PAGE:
At Loggerheads With Nature

Wandering around in the brisk morning sunshine and watching the visiting ducks and geese, started me wondering about migration and sense of direction. Having got used to my car’s GPS system telling me to turn around as soon as it is convenient after my strong sense of direction overrode its instructions, I know more is involved than just the position of the sun and what street signs say. Clearly with the sun, a wristwatch and a compass, we should be all set to go anywhere, and like all guys, no need to ask for directions.

Even our goose friends’ travels seem to pale against those of swallows and Monarch butterflies. So what do they use? An internal compass as a directional aid has long been suggested but they are all short of a wristwatch and sextant. It took us a very long time to tame the problem of longitude.

Now, baby loggerheads emerge from their sand nest and rush down to the sea, eager for the wild Atlantic, and knowing exactly where the action is regardless of which side of the Atlantic they start from. Lohmann et al (1) have demonstrated that they work using the Earth’s magnetic field as their direction finder. The mechanism is that they detect both the local intensity as well as the inclination, so they have a 3-D map of magnetic hills and valleys in their mind and, continuing the visual simile, their magnetic sensor, like a magnetic eye, ‘sees’ where they are on the map.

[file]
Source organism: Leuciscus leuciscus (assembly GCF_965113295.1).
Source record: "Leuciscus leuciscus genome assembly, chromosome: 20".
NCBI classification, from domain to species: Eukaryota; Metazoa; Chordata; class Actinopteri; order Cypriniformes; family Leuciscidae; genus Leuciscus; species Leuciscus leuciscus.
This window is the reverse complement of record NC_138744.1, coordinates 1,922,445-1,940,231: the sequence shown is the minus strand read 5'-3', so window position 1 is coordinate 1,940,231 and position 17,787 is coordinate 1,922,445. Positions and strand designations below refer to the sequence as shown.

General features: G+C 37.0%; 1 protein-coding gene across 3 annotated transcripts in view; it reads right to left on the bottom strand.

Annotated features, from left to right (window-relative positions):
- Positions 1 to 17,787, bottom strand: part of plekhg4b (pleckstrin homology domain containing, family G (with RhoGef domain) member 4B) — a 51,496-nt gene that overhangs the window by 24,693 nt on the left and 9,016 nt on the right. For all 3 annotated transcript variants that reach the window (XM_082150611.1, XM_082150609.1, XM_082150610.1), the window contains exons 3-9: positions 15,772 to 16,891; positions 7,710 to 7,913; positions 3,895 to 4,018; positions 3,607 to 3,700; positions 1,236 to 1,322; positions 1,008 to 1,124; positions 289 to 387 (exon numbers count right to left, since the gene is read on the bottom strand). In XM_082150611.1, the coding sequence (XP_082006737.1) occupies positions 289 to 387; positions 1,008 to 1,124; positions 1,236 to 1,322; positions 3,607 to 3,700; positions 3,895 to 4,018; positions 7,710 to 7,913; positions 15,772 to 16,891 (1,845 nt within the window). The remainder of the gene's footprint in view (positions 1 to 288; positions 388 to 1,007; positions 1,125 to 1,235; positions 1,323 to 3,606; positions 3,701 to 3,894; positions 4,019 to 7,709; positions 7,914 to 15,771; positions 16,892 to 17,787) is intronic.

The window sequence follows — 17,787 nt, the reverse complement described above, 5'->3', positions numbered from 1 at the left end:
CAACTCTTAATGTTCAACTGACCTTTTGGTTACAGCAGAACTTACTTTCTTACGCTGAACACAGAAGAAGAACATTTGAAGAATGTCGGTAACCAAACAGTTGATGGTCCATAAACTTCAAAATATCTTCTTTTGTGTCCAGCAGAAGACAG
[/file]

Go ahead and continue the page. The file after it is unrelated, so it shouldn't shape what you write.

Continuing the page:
Wonderful as this is, even more remarkable is the fact that they hatch with the map already in place. Learned direction finding seems logical, so salmon tasting their way back to their original river seems plausible but a magnetic map of the North Atlantic carefully packed away by your Mom in a pocket of your genes is something else indeed.

It leads one to wonder what potential latent ability to detect and know our surroundings are being ignored as we turn on our GPS. Clearly the artifice, beloved of authors and screen writers, of people wondering around in circles in the desert or snowy waste, as shown by finding their own footprints, is a fiction. We all have a better idea of where we’re heading than that. But we can still go badly awry, as shown by Mao with his Long March, or Moses with his even longer one. Could we learn to be turtles if we get in closer touch with our inner selves?


One Response so far.

  1. jazgal says:

    When GPS recommends that people turn the wrong way on a one way street, or (in amazment) off of a cliff, I would opt for the loggerhead's navigational sense ANY day! Here's to the inner turtle!

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